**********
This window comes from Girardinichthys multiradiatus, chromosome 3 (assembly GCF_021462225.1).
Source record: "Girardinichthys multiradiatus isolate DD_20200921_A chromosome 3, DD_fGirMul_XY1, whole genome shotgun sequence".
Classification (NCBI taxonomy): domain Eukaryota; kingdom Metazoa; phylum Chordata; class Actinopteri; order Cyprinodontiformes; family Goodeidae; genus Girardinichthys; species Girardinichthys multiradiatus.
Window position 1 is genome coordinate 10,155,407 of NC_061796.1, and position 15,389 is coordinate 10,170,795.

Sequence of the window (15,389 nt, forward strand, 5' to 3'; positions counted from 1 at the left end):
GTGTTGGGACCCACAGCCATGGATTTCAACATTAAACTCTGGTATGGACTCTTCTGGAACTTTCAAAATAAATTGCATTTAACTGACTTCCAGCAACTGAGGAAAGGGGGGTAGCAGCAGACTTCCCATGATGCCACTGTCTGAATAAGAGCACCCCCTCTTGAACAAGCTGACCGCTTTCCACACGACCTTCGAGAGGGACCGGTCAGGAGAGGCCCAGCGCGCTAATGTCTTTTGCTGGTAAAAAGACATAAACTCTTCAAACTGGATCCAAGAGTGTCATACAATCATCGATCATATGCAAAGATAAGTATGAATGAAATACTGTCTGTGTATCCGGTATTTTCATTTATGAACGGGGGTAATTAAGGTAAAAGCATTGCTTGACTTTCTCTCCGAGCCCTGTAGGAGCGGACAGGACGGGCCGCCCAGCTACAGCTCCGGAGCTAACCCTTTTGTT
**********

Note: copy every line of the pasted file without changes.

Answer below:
This window comes from Girardinichthys multiradiatus, chromosome 3 (assembly GCF_021462225.1).
Source record: "Girardinichthys multiradiatus isolate DD_20200921_A chromosome 3, DD_fGirMul_XY1, whole genome shotgun sequence".
Classification (NCBI taxonomy): domain Eukaryota; kingdom Metazoa; phylum Chordata; class Actinopteri; order Cyprinodontiformes; family Goodeidae; genus Girardinichthys; species Girardinichthys multiradiatus.
Window position 1 is genome coordinate 10,155,407 of NC_061796.1, and position 15,389 is coordinate 10,170,795.

Sequence of the window (15,389 nt, forward strand, 5' to 3'; positions counted from 1 at the left end):
GTGTTGGGACCCACAGCCATGGATTTCAACATTAAACTCTGGTATGGACTCTTCTGGAACTTTCAAAATAAATTGCATTTAACTGACTTCCAGCAACTGAGGAAAGGGGGGTAGCAGCAGACTTCCCATGATGCCACTGTCTGAATAAGAGCACCCCCTCTTGAACAAGCTGACCGCTTTCCACACGACCTTCGAGAGGGACCGGTCAGGAGAGGCCCAGCGCGCTAATGTCTTTTGCTGGTAAAAAGACATAAACTCTTCAAACTGGATCCAAGAGTGTCATACAATCATCGATCATATGCAAAGATAAGTATGAATGAAATACTGTCTGTGTATCCGGTATTTTCATTTATGAACGGGGGTAATTAAGGTAAAAGCATTGCTTGACTTTCTCTCCGAGCCCTGTAGGAGCGGACAGGACGGGCCGCCCAGCTACAGCTCCGGAGCTAACCCTTTTGTT